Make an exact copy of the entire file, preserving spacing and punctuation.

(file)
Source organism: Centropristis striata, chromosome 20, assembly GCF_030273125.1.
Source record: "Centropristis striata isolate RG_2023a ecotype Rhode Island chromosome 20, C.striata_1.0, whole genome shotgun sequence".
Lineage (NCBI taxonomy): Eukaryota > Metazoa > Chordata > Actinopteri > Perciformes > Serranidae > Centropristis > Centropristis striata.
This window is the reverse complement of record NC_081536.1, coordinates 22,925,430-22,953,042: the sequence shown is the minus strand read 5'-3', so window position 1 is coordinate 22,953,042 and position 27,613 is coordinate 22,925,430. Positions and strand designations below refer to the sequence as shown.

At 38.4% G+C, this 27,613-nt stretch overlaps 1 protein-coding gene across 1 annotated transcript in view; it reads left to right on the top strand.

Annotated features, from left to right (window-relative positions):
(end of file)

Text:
Source organism: Centropristis striata, chromosome 20, assembly GCF_030273125.1.
Source record: "Centropristis striata isolate RG_2023a ecotype Rhode Island chromosome 20, C.striata_1.0, whole genome shotgun sequence".
Lineage (NCBI taxonomy): Eukaryota > Metazoa > Chordata > Actinopteri > Perciformes > Serranidae > Centropristis > Centropristis striata.
This window is the reverse complement of record NC_081536.1, coordinates 22,925,430-22,953,042: the sequence shown is the minus strand read 5'-3', so window position 1 is coordinate 22,953,042 and position 27,613 is coordinate 22,925,430. Positions and strand designations below refer to the sequence as shown.

At 38.4% G+C, this 27,613-nt stretch overlaps 1 protein-coding gene across 1 annotated transcript in view; it reads left to right on the top strand.

Annotated features, from left to right (window-relative positions):